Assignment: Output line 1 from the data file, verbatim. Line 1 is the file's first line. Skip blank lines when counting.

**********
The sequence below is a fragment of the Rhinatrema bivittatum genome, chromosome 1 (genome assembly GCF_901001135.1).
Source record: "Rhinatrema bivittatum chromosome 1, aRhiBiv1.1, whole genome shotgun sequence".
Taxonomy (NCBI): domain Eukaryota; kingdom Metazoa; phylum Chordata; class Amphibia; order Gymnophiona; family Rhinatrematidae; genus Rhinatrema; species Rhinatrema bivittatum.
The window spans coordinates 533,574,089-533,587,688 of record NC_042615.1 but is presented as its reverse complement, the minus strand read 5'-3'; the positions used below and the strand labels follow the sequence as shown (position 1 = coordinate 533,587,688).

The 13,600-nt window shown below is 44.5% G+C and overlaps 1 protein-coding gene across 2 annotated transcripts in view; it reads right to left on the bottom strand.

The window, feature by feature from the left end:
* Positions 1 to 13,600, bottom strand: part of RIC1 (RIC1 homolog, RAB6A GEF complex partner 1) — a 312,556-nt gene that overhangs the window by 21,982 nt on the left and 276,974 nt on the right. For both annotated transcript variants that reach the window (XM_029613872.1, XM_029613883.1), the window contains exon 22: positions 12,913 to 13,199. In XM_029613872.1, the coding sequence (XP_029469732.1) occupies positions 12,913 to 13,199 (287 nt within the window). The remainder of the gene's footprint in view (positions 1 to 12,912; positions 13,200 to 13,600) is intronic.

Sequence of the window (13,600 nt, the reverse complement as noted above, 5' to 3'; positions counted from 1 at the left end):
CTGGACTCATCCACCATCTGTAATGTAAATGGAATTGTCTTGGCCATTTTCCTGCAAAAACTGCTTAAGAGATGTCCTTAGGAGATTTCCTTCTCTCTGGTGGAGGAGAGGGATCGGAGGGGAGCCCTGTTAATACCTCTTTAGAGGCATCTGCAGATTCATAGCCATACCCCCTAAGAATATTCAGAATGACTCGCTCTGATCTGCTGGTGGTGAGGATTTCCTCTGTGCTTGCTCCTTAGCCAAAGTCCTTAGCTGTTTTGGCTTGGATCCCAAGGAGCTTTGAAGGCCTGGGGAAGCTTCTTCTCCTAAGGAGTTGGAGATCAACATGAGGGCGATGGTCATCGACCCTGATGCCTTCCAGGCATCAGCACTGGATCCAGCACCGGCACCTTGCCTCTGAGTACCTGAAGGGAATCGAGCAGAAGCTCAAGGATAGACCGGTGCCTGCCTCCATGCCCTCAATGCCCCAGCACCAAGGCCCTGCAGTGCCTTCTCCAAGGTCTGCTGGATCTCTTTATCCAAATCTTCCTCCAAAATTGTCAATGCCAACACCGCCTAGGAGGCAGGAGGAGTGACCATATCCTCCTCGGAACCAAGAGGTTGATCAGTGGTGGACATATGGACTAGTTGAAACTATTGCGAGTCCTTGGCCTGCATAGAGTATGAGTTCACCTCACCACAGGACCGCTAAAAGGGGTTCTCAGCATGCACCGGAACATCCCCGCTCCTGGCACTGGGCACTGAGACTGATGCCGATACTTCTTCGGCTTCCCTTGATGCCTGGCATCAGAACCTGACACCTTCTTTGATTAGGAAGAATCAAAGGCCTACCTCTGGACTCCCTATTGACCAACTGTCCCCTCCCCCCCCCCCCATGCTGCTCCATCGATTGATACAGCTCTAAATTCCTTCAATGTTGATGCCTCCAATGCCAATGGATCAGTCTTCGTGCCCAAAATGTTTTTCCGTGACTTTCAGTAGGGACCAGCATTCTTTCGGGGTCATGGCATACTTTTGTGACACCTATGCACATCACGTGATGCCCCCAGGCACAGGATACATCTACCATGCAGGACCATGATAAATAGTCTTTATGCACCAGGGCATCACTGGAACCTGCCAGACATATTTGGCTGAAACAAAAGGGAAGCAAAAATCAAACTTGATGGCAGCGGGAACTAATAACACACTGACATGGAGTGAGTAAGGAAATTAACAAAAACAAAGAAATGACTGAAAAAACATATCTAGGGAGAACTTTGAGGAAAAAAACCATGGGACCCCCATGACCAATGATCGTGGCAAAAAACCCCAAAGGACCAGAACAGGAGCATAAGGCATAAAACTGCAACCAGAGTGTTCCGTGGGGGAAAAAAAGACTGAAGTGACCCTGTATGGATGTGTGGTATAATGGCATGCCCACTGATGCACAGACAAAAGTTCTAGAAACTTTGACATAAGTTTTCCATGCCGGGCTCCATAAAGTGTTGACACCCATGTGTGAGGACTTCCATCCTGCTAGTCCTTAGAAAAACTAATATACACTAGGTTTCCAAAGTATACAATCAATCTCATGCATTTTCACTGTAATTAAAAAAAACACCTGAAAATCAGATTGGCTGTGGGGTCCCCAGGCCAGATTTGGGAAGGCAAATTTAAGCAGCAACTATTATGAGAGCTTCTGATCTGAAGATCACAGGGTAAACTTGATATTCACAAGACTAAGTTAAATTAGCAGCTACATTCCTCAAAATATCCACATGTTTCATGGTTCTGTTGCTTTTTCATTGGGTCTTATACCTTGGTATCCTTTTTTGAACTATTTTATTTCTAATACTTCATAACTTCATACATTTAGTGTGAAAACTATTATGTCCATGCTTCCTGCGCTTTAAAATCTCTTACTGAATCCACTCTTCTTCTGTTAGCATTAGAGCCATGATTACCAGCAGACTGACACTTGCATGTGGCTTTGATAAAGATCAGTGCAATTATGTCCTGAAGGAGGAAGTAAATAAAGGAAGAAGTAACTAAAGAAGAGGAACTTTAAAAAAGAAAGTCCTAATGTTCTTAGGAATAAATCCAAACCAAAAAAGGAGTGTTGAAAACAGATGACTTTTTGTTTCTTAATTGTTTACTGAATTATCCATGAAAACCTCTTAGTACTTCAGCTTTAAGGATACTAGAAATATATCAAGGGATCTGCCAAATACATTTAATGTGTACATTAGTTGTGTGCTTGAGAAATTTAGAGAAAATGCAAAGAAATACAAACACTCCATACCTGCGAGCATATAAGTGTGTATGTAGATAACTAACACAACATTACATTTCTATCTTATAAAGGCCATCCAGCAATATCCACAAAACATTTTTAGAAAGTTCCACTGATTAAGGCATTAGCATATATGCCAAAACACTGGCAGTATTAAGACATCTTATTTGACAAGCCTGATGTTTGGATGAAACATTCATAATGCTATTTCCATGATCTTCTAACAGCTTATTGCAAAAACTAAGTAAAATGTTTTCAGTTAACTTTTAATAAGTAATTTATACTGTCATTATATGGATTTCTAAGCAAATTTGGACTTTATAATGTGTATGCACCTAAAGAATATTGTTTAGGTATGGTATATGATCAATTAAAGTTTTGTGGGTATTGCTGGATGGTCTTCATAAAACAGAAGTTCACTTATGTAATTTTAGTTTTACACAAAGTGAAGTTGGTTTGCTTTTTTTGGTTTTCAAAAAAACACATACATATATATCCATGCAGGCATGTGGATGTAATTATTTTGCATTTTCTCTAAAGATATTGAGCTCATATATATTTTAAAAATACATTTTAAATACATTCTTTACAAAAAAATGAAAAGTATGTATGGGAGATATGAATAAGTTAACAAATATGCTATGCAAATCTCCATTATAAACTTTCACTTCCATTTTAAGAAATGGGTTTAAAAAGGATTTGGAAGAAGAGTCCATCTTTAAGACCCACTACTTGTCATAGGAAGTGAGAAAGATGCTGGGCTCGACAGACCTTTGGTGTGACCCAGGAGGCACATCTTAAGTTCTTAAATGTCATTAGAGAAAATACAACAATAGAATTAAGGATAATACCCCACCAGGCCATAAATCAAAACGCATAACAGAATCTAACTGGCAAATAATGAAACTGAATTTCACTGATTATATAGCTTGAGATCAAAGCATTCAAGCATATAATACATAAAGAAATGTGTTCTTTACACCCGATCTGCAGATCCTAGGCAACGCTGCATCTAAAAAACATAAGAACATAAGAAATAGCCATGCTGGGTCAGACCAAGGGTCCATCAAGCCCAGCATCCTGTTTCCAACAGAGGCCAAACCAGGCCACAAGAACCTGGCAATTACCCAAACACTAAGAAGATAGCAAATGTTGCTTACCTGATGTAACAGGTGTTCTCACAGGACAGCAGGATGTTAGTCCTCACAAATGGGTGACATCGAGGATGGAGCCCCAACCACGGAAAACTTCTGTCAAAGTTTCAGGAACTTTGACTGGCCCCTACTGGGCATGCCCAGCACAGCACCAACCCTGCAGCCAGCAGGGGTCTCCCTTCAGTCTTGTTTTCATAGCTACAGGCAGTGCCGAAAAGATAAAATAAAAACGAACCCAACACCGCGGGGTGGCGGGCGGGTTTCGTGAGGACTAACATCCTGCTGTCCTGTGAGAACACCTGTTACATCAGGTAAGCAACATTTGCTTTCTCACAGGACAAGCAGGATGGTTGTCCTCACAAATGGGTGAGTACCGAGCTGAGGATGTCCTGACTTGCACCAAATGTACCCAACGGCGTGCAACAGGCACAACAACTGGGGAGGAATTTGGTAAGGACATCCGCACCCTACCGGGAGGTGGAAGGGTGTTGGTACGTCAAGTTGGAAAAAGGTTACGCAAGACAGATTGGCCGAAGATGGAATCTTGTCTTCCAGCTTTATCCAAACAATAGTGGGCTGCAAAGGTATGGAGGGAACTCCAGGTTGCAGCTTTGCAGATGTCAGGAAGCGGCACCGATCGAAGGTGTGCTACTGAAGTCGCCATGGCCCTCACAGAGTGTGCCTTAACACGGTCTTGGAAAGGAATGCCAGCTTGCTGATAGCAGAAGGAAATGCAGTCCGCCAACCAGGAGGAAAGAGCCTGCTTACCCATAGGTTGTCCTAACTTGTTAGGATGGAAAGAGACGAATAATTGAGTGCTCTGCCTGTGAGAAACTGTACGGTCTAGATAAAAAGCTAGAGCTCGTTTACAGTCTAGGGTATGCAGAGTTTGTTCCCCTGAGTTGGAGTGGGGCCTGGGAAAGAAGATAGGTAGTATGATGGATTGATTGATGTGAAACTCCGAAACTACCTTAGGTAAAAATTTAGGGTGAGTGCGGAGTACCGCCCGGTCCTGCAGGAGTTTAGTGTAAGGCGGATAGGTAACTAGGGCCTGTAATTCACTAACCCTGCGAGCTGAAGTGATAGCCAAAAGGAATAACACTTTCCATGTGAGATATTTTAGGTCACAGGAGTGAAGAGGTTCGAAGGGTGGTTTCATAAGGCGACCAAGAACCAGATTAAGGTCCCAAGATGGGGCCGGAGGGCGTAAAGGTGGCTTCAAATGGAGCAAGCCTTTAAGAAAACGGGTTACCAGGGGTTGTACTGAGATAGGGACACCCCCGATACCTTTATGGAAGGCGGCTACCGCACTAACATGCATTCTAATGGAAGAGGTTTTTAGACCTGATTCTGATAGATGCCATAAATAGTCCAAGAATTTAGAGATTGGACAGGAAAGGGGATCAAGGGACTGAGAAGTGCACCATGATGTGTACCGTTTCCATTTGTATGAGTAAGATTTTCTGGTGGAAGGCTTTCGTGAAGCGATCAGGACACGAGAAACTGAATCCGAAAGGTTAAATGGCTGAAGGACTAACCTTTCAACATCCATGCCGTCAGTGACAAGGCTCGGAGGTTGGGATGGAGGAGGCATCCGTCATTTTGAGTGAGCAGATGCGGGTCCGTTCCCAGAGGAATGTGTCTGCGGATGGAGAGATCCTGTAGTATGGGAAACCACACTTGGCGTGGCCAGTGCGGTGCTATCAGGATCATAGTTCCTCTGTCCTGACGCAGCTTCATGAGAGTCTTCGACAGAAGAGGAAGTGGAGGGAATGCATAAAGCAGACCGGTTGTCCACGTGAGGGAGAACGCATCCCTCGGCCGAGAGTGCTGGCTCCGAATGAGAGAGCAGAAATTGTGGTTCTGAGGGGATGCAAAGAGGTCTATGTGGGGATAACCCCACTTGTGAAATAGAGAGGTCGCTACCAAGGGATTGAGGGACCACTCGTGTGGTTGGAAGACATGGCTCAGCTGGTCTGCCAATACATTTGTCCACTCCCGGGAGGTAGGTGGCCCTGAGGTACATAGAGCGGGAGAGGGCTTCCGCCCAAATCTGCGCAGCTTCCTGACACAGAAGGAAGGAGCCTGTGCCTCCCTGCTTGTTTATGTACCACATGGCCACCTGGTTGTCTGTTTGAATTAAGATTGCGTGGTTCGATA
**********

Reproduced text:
The sequence below is a fragment of the Rhinatrema bivittatum genome, chromosome 1 (genome assembly GCF_901001135.1).